Tomás Saraceno, Aerocene 10.4 & 15.3 During UN COP21 Climate Summit, installation view at Grand Palais, Paris, 2015, www.aerocene.com Courtesy the artist; Tanya Bonakdar Gallery, New York; Andersen's Contemporary, Copenhagen; Pinksummer contemporary art, Genoa; Esther Schipper, Berlin. © Tomás Saraceno, 2015

Tomás Saraceno, Aerocene 10.4 & 15.3, installed at Grand Palais, Paris, 2015, during the UN COP21 Climate Summit. Courtesy the artist; Tanya Bonakdar Gallery, New York; Andersen’s Contemporary, Copenhagen; Pinksummer contemporary art, Genoa; Esther Schipper, Berlin. © Tomás Saraceno, 2015

Notes

1. Michelon, Olivier. “I bind the Sun’s Throne with a burning zone” in Tomás Saraceno (Ed.) Aerocene. Berlin: 2015.

2. Shapiro, Nicholas. “Alter-Engineered Worlds” in Tomás Saraceno (Ed.) Aerocene. Berlin: 2015.

Tomás Saraceno was born in Argentina in 1973 and is based in Berlin. His oeuvre could be seen as an ongoing research, influenced by the world of art, architecture, natural science, and engineering; his floating sculptures and interactive installations propose and explore new, mindful ways of inhabiting and perceiving the environment. He attended the International Space Studies Program in 2009 at NASA Ames in Silicon Valley, California. The same year, Saraceno presented a major installation at the 53rd Venice Biennale and was later on awarded the prestigious Calder Prize. Saraceno’s work has been shown internationally, in solo and group exhibitions such as Aerocene at Solutions COP21, Grand Palais, Paris, Arachnid Orchestra.Jam Sessions at NTU Centre for Contemporary Art Singapore, Le Bordes du Monde, at Palais de Tokyo, Paris (2015), In orbit at Kunstsammlung Nordrhein-Westfalen K21 in Düsseldorf (2013–16) On Space Time Foam at Hangar Bicocca in Milan (2012–13), and Tomás Saraceno: Lighter than Air at the Walker Art Center (2009), among others. Since 2012, he is Visiting Artist at MIT Center for Art, Science & Technology (CAST). His work has also been exhibited in public museums like Museum for Contemporary Art Villa Croce, in Genoa (2014), The Metropolitan Museum of Art in New York (2012), and Hamburger Bahnhof, in Berlin (2011–12). Saraceno lives and works in and beyond the planet Earth.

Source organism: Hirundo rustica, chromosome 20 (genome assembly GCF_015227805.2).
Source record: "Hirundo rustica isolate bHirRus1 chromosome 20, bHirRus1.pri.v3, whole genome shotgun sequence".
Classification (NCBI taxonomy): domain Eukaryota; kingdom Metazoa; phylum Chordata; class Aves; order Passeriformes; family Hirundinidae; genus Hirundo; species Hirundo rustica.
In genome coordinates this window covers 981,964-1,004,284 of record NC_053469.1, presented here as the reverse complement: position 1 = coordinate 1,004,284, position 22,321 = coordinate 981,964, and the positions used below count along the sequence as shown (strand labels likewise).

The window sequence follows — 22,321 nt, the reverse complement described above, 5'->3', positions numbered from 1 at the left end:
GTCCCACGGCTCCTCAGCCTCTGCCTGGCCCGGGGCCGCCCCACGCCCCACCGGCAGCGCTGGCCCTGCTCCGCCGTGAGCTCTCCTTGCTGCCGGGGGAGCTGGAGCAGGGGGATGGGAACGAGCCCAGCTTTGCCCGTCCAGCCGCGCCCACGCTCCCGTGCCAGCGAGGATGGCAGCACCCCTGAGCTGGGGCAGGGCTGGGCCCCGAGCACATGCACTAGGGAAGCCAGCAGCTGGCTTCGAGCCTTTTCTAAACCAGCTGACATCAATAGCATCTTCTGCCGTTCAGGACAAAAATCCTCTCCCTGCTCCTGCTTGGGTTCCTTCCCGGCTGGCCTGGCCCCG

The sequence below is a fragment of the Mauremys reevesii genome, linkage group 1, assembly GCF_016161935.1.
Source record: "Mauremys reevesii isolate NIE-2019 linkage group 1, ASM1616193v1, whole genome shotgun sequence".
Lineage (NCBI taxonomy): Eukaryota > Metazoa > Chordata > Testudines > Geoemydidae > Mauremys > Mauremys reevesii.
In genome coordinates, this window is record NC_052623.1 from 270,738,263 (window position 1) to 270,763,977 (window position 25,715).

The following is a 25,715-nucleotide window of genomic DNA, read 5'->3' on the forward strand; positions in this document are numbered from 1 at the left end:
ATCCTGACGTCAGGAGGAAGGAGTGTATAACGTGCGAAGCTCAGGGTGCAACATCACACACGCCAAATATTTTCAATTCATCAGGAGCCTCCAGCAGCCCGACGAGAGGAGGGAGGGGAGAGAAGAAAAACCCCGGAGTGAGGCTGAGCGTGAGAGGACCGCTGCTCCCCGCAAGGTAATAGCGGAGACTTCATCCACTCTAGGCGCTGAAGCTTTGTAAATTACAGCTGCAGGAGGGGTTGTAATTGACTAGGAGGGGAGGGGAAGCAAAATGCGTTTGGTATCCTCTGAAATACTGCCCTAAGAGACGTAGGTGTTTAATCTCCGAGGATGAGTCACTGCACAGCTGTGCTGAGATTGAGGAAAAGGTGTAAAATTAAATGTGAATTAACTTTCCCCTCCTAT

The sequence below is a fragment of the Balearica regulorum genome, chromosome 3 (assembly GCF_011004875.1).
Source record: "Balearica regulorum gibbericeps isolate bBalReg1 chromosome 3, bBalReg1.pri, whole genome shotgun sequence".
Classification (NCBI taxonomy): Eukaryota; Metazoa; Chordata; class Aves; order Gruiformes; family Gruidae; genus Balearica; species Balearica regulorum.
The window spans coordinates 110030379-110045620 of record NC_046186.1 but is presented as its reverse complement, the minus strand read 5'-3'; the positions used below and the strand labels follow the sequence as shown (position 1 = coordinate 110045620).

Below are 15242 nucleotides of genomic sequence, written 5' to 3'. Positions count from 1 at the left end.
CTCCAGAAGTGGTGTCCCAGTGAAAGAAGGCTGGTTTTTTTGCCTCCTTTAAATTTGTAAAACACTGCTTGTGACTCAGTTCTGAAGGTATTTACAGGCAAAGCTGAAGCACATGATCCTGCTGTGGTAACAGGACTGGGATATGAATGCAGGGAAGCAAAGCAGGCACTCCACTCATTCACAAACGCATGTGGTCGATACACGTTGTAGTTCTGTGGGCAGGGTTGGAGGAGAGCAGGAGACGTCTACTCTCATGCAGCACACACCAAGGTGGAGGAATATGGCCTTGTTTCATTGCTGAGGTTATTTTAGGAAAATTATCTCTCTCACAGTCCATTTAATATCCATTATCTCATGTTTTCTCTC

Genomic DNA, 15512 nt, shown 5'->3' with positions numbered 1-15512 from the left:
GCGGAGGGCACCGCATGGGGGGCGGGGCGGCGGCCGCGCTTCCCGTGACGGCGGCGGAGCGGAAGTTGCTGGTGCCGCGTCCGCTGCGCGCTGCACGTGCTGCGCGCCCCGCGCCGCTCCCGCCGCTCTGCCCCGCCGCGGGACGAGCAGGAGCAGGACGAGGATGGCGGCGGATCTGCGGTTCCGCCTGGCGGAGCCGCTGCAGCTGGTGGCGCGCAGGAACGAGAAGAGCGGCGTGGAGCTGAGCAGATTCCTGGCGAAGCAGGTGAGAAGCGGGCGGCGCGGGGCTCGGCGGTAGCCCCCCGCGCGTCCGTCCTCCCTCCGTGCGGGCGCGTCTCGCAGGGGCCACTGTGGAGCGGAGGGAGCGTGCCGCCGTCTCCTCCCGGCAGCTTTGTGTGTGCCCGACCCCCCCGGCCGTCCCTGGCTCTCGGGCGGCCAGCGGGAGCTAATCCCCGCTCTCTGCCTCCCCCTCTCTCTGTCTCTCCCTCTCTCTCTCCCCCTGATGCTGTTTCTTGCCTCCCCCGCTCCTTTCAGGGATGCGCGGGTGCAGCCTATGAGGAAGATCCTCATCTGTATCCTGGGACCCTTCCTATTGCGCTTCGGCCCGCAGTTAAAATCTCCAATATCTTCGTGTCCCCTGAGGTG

Counter Currents: Thomas Lommée on Modular Systems

Presented in conjunction with the exhibition Hippie Modernism, the ongoing series Counter Currents invites a range of individuals and collectives—from artist-archivist Josh MacPhee and artist Dread Scott to Are.na and Experimental Jetset—to share how countercultural artists and designers of the 1960s and ’70s have influenced their work and thinking today. Here Thomas Lommée of the […]